Dr. Anuradha Rao-Patel discusses the opioid epidemic


Dr. Anu, thank you so
much for sitting down to talk with us about this
important and very timely topic– the opioid epidemic. Thank you for having me, Laura. Let’s start at the top– the most simple of questions. What is an opioid? And why are they so addictive? So an opioid is a class of
drugs that’s used to treat pain. One of the ways that
opioid addiction occurs is the way that our body
actually metabolizes the drug. When this happens, our
brain releases dopamine, which is a neurotransmitter. So in addition to the effect
of getting pain relief, sometimes we get a
positive reinforcement, such as a feeling of
euphoria or pleasure. After time, as you
can imagine, this is not the normal state
for our body to be in. So our body tries to return
back to its baseline level. So we end up needing
more of the same drug to get the same effect,
whether it’s euphoria or whether it’s pain relief. And then when does
too much turn deadly? Too much can turn deadly,
unfortunately, very quickly. The way that we end up dying
from an opioid overdose is because it triggers
that part in our body that causes us to
breathe normally. And it in effect causes
us to stop breathing. Or usually patients die
from respiratory depression. We know this is a huge
problem all over the country. North Carolina has been
hit especially hard by this epidemic. How big of a problem
is it in our state? So that’s exactly right. It’s a huge problem
within our state. We actually have
four cities that have been hit the highest by
opioid addiction and death in the entire nation. Why are you so passionate
about this issue? So Laura, prior to
joining Blue Cross North Carolina three years ago,
I was actually in practice doing pain management
and addiction medicine. So I was able to see
firsthand how this affected patients and their families. I recall fondly an older
patient that I had. She kept her appointments. She never talked about
lost prescriptions. But after a year of seeing
me, she talked to me and said that she felt
like she had a problem. And she had been getting
pain medicines from both me and her primary care physician. It’s not just young
people anymore who are being addicted
to these medications. We see grandmothers. We see crosses across
socioeconomic classes, different education levels. Anybody can be
affected by addiction. So here at Blue
Cross North Carolina, what are we doing to
help fight this epidemic? At Blue Cross North
Carolina, we’re approaching this from
a three-prong approach from prevention,
intervention, and treatment. We’ve done a lot of
things internally within our plan– for
example, provider education and outreach,
engaging our members. We have pharmacy initiatives
that we’ve put in place. We’ve even been
to the White House and testified at the
President’s Commission. So if there’s
someone watching who thinks they may
have a problem, we want them to know that we
have resources here, right? How can we help? Yes, exactly. We have a tremendous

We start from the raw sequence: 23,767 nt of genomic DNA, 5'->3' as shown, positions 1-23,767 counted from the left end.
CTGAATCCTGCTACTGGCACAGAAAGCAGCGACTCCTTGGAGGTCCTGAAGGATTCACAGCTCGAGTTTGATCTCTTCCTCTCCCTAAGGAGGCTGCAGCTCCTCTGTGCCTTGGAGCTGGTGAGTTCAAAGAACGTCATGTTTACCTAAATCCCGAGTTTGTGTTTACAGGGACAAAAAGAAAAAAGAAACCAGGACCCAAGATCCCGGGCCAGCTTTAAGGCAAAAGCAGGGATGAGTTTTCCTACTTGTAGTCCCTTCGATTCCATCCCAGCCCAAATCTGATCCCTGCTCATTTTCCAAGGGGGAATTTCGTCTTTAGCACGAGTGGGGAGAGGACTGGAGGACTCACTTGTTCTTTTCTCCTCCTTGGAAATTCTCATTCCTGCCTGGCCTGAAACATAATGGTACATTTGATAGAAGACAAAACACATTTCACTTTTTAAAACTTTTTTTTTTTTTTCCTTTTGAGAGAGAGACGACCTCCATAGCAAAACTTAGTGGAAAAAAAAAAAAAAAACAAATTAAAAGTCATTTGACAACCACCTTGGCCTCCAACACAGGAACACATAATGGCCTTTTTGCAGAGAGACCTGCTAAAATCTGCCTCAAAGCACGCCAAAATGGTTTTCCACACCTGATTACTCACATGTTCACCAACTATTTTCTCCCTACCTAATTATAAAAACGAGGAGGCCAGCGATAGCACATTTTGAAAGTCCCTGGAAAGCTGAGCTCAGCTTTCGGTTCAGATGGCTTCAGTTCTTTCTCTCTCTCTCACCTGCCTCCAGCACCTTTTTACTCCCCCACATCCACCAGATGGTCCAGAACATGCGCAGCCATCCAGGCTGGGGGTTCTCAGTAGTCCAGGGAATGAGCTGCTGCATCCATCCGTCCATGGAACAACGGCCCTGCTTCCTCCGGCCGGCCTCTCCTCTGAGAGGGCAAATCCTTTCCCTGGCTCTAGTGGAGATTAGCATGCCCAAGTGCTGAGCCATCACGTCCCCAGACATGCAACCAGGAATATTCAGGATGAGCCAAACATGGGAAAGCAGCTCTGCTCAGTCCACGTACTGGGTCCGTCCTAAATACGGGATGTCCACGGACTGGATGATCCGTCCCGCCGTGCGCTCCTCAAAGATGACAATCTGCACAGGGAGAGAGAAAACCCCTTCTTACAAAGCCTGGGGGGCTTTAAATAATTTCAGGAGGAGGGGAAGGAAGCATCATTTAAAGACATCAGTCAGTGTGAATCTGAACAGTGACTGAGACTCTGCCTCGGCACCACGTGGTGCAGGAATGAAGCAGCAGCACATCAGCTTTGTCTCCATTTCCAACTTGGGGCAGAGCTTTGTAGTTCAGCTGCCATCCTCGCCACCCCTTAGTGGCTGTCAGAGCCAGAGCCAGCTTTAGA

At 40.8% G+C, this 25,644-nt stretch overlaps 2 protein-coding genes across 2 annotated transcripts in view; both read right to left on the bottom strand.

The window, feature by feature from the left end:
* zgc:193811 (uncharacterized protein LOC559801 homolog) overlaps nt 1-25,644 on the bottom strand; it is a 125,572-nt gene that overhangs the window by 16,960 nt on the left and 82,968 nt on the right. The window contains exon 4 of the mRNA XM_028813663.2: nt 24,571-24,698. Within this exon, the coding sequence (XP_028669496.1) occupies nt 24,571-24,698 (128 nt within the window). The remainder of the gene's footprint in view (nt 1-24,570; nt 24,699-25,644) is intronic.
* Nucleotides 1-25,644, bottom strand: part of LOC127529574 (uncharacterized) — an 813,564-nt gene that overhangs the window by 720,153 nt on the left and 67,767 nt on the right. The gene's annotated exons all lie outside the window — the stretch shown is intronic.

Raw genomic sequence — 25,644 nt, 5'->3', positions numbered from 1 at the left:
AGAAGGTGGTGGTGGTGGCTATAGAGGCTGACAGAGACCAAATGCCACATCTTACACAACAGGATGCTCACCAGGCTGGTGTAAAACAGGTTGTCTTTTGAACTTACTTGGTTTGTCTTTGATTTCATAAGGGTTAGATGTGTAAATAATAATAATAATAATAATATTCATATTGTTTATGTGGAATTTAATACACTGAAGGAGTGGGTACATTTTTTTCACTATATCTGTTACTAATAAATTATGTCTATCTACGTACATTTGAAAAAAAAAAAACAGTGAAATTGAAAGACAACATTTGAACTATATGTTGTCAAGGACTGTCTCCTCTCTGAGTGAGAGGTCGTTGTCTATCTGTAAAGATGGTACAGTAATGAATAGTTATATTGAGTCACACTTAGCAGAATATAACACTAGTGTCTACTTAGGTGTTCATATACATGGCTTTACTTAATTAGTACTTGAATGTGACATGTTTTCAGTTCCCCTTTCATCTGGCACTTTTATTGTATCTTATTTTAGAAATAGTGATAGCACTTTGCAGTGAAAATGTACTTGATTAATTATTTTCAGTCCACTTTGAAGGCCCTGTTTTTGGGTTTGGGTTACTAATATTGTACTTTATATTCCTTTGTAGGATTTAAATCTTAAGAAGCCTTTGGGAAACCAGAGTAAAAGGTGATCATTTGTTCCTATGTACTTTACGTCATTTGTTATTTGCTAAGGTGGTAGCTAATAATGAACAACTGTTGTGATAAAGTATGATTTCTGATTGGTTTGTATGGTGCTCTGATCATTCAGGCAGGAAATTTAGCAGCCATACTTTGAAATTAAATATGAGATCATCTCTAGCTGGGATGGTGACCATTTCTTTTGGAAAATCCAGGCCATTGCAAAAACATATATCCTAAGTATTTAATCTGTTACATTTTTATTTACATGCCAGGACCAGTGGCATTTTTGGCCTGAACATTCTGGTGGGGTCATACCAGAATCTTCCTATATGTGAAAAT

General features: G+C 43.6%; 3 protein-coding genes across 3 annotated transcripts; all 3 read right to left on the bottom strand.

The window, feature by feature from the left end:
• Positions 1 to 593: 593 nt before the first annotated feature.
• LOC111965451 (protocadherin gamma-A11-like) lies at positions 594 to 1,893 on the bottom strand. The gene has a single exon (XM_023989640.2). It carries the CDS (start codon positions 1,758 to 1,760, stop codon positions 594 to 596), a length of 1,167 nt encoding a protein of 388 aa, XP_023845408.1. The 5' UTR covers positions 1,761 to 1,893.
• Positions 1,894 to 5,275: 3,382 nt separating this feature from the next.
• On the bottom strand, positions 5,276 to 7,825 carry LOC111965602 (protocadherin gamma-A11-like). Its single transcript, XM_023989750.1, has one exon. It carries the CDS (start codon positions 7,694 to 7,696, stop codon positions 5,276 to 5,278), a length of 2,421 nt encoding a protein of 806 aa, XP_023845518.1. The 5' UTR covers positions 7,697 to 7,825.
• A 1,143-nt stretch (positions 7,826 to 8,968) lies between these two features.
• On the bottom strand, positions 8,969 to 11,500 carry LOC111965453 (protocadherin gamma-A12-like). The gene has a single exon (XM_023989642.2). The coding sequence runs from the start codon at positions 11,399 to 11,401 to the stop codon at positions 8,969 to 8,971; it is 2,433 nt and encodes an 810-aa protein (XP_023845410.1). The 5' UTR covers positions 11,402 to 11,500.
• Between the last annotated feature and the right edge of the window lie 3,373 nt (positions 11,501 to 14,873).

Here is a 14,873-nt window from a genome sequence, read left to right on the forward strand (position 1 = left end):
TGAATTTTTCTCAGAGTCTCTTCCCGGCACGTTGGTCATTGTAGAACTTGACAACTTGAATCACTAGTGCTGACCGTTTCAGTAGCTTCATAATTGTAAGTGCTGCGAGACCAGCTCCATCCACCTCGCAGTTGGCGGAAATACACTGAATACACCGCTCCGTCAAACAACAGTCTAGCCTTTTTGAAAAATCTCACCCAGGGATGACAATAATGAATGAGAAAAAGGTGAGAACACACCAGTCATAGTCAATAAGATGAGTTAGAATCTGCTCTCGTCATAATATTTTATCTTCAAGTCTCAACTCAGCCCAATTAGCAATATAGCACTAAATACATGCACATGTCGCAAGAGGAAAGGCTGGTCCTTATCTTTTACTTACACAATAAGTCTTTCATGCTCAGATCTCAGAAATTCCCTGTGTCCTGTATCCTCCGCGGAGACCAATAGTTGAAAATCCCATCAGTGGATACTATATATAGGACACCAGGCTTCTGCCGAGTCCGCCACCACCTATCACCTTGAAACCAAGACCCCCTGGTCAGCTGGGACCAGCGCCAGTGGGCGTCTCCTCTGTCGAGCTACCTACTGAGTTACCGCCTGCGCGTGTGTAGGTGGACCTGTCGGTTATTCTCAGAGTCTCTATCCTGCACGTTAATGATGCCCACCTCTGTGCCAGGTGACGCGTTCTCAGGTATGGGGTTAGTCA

amount of resources here at Blue Cross
North Carolina. We have case management. We have nurses. We have medical directors
here at the plan. And we have a partnership
with Walgreens Pharmacy across the state. So we have drug take-back boxes
in select Walgreens stores across the state
where patients can return their unused and
unwanted medications. And this is kind of the stuff–
we don’t want this getting in our water system either. So what would you tell people
about flushing these types of medications down the toilet? Yeah, actually that’s not
the most recommended way to get rid of these
medications as you can imagine. I would encourage
them, again, if they don’t want to come
to a Walgreens or if there isn’t a Walgreens
close to where they are, there are drug take-back
boxes in all law enforcement offices across the
state of North Carolina. I think the important thing is
to get them out of their homes and off their medicine cabinets. Let’s say a member is going
in for a joint replacement. What do they need to know and
be aware of before that even happens? I think having a conversation
with your provider and understanding what
the expectations are after surgery– that it’s normal to experience
a certain amount of pain and to really look for
alternatives besides opioids to deal with this pain. That’s right. You don’t have to accept
opioids as the solution. What other
alternatives are there? In some situations, opioids
are certainly the answer. But in many situations,
they’re actually not. So we do have other medications
that physicians can try, which are not opioids
but will help with pain. There are also other things
your provider can refer you to– things like
physical therapy or aquatic therapy,
chiropractic care. Those are things that we
actually do cover here at Blue Cross North Carolina. And we don’t even require a
prior authorization for them. Dr. Anu, thank
you for your time. And hopefully this will
spark more conversations and more awareness as we work
to address this epidemic. Absolutely. Thank you. Thanks. [MUSIC PLAYING]

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